Due to the islands wet climate and peaty soils, Rum is not particularly good for a rich flowering plant community, and consequently only 389 native species have been recorded on the island (29% of the UK total). Nevertheless, the island is still awash with colour in the summer months and the orchids remain a visible favourite with visitors.
The list includes common species such as heath spotted, fragrant and northern marsh orchids. Other notable species found on infertile habitats that have declined because of agricultural improvement and forestry in other parts of Britain includes the rarer bog, frog, small white and lesser butterfly orchids. All these species are protected on Rum and represent an increasingly valuable asset. In rugged areas of mountain and coastal habitat you may discover other nationally important flowering plants, including field gentian, arctic sandwort, pyramidal bugle, wood bitter-vetch, pillwort and alpine penny-cress. Better represented are the ferns (44 species, 62% of UK total) and the bryophytes (the mosses and liverworts) with 469 species (45% of UK total).These thrive under Rum’s cool wet conditions, and together with the c.400 species of lichens form dense ground mats or hang from trees and rocky outcrops along humid ravines and woodlands, and contribute to what some call the temperate rain forest.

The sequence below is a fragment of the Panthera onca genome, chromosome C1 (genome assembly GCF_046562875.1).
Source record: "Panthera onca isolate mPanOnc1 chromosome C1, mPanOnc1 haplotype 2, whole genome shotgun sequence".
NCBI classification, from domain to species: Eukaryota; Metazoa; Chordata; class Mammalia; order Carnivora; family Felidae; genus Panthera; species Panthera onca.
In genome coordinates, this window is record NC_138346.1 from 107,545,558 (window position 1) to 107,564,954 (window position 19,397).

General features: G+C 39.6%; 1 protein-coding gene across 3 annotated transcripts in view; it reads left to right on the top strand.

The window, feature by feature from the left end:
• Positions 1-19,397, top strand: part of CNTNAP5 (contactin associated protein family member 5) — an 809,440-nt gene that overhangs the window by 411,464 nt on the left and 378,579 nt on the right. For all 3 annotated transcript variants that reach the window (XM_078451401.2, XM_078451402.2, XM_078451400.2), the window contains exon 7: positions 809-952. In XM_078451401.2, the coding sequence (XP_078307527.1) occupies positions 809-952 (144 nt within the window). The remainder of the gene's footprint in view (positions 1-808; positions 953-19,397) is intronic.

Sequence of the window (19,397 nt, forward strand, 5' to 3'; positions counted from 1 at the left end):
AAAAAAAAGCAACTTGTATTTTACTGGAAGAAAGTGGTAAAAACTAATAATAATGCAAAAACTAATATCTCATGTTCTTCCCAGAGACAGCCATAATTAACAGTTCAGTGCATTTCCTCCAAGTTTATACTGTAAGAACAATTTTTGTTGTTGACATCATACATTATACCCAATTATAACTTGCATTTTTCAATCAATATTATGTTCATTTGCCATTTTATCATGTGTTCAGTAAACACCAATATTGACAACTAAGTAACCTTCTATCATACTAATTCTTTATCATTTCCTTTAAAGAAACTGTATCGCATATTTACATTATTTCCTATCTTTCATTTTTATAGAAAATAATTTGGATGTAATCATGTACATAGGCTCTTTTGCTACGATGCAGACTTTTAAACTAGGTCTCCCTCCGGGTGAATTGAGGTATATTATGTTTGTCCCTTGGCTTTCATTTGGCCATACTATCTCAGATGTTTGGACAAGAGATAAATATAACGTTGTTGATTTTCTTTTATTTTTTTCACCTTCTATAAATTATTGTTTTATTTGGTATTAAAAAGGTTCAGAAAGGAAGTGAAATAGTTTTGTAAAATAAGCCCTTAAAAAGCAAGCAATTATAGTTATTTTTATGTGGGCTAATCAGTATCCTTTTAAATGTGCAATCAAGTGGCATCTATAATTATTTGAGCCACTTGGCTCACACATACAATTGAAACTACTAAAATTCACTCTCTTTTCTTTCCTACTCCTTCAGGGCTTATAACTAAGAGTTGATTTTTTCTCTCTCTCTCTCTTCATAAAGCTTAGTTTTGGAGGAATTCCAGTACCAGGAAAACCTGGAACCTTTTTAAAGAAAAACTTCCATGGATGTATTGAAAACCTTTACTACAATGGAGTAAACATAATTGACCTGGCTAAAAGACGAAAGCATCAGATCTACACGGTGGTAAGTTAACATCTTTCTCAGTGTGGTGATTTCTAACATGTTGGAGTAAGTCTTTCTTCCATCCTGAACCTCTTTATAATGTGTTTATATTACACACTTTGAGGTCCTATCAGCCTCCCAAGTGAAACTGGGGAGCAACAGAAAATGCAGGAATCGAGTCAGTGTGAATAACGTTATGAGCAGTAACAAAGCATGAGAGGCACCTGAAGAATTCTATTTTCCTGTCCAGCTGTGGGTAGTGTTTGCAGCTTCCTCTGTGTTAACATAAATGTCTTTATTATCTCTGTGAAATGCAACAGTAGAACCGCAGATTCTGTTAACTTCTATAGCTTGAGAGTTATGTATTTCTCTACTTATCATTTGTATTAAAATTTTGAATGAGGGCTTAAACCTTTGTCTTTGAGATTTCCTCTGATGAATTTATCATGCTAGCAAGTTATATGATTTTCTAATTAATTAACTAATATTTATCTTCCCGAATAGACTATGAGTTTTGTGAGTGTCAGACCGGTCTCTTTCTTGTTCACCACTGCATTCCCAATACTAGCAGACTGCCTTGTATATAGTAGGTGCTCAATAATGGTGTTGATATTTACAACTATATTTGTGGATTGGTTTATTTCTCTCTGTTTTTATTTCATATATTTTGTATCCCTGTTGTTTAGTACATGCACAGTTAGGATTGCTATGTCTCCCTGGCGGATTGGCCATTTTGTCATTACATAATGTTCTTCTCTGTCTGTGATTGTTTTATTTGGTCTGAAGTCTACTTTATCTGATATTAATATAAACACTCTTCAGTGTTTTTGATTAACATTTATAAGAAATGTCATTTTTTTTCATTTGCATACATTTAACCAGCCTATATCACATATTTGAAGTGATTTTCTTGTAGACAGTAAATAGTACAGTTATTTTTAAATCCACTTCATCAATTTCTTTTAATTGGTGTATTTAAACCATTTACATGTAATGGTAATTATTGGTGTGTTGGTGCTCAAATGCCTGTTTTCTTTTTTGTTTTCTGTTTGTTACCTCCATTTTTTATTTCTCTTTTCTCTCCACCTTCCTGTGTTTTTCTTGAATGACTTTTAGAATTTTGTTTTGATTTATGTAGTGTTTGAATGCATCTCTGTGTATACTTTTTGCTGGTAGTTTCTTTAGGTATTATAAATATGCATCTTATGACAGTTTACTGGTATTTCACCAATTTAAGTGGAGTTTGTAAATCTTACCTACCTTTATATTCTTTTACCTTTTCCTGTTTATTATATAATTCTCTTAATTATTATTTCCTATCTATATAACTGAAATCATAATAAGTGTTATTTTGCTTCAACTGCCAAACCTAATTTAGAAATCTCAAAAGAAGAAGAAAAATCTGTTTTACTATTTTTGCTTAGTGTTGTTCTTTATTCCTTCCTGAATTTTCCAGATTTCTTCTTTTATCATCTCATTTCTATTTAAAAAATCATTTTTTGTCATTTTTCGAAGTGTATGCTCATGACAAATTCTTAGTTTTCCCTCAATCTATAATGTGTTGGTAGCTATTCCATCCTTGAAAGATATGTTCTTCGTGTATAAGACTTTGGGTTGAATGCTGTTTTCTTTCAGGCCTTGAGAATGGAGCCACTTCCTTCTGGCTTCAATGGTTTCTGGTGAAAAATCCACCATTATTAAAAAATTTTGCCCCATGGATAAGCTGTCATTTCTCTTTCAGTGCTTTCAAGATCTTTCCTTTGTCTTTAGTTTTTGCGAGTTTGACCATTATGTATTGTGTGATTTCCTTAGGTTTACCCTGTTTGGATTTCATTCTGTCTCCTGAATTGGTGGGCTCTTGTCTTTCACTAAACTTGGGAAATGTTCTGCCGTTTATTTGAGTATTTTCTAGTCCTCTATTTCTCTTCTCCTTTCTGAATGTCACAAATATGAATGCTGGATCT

Like a rain forest, the diversity is quite amazing, and many common species such as greater fork-moss, tree lungwort, common tamarisk-moss, maidenhair spleenwort, little shaggy-moss, common polypody, slender mouse-tail moss, greater whipwort, common striated feather-moss are all in great abundance in the immediate vicinity of Kinloch Village. Rare species found on the NNR include the nationally scarce black-tufted moss and the skye bog-moss which is only found on Rum, Harris and Skye.
Approximately 900 species of fungi have also been recorded on the island with the primary diversity observed from the semi-unimproved grassland. This habitat supports 25 species of the colourful waxcap fungi, and includes internationally scarce species including the goblet, spangle, earthy, slimy, nitrous and fibrous waxcaps.Other scarce species include the violet coral and olive earthtongue. Edible species such as the cepe Boletus edulis and chanterelle Cantharellus cibarius can be found around Kinloch; as it doesn’t lose its nutty flavour when dried, the cepe is considered one of the best edible fungi. The classic red and white ‘fairytale’ mushrooms called fly agaric Amanita muscaria are also relatively common around Kinloch during early September, but can be dangerous as they produce hallucinations.
Download your choice of Rum plant species lists from the following;